Location, location, location.
Routine, routine, routine.
You need to be able to learn when the anxious behaviors set in. Psychologists and Sociologists call it Observational Data, and it’s gathered like so:
- You’ll need a spy. A spy so good at being quiet and just watching, your dog will not notice they’re being spied on.
- Usually, this spy is a web-camera or other recording device.
- You’ll need to be willing to put aside your beliefs in favor of what the observational data shows you.
You need to be willing to do this a few times to make sure you’re not missing any clues.
Whenever you perform research, you want to have a question in mind. In the case of separation anxiety, you might want to have a bird’s eye view of your dog in their crate to know how long it takes for them to start howling like there’s no tomorrow.
You might enlist the help of a family member to take note of everything you do right before leaving the house on a few days to isolate what you’re doing that sets off your dog. Is it the jingle of keys before leaving the house? Picking up your briefcase? The start of the car’s engine?
All of this information is at your finger-tips, and it’s useful information to fix the anxiety issue. After you’ve gathered your data, and you know when the anxiety is triggered, and what activities or circumstances trigger the anxiety, you can begin to fix the problem. Remember: take notes – lots of notes! And get help – another pair of eyes can help you see things you may ordinarily overlook.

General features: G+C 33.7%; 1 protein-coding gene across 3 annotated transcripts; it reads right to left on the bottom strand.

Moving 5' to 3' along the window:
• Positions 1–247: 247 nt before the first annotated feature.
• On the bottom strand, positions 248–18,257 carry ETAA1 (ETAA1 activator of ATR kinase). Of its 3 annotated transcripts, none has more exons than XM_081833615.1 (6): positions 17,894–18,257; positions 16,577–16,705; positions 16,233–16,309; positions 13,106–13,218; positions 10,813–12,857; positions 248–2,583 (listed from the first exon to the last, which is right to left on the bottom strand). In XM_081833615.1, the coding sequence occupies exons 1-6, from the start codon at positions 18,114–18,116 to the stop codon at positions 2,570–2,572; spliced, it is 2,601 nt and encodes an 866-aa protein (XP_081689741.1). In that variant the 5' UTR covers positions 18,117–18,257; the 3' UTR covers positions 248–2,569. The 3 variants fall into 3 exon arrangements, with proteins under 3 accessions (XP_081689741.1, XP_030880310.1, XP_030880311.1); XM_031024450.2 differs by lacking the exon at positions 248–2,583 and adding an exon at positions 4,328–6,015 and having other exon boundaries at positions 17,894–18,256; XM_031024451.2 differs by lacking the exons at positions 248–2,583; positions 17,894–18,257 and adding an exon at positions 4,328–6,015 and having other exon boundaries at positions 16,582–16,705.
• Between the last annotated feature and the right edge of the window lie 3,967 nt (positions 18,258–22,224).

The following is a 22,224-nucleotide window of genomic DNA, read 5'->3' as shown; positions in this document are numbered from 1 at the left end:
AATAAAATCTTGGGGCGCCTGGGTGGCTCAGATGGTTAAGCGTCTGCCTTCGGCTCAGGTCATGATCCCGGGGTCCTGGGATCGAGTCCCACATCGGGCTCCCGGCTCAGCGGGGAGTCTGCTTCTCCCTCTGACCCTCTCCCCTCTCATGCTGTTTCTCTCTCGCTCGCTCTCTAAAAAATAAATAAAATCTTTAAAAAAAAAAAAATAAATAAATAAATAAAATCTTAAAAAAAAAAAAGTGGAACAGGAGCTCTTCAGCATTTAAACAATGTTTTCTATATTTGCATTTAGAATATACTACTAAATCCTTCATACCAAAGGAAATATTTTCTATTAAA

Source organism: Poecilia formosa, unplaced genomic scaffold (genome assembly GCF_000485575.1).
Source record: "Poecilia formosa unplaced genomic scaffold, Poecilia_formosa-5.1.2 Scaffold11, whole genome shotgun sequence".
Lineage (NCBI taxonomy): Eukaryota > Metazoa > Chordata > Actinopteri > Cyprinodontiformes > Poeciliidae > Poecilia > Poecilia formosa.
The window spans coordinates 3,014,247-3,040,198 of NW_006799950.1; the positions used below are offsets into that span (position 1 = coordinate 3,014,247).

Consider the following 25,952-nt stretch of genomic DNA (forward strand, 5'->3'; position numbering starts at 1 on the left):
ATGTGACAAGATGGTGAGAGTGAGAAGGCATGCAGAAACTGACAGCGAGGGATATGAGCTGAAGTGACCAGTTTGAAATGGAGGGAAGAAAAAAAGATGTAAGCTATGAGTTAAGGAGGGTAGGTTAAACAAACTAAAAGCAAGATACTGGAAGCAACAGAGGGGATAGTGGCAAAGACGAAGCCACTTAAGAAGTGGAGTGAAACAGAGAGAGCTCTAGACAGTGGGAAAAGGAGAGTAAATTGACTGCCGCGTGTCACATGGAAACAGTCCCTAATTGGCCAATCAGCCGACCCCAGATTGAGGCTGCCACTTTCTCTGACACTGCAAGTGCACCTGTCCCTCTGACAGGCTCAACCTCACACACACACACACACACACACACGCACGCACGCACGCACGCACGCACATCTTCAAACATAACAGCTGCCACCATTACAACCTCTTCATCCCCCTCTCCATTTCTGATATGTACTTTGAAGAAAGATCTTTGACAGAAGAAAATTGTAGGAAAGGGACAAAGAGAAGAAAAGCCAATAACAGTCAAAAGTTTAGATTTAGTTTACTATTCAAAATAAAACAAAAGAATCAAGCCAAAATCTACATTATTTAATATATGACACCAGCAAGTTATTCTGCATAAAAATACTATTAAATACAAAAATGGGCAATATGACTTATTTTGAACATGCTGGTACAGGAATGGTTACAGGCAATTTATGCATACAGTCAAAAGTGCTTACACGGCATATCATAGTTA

A client I was working with a few months ago didn’t know what was setting off her new pup – a lovely 4 year old mixed breed of pit-bull and elk hound by the name of Chester – but once we started recording, we realized there were animals coming into the yard all day long. For a dog bred to guard the fort from invaders, this was sheer torture. And prior to this, she thought it was all about her leaving her dog along for the work day – admittedly a long day of lounging on the couch.
And the recording helped her to attack the root cause of the anxiety on two fronts:
1.) We got some lion dung on-line, and spread it around the yard. Nothing says holy-cow-there’s-a-gigantic-predator-in-the-area like the smell of lion poo. Not only did it keep animals from coming through the yard, it kept the deer out of her garden!
2.) We set up a few puzzle-toys with treats inside. Not only did this help with the boredom, it gave him something else to think about now that the animals were gone.
So consider, the anxiety behaviors that drive you nuts may be a symptom of something other than your regular, run-of-the-mill separation anxiety…. but only through observation can you truly find this out. So get a notebook, set up a camera, be clever, and email me or call if you have questions!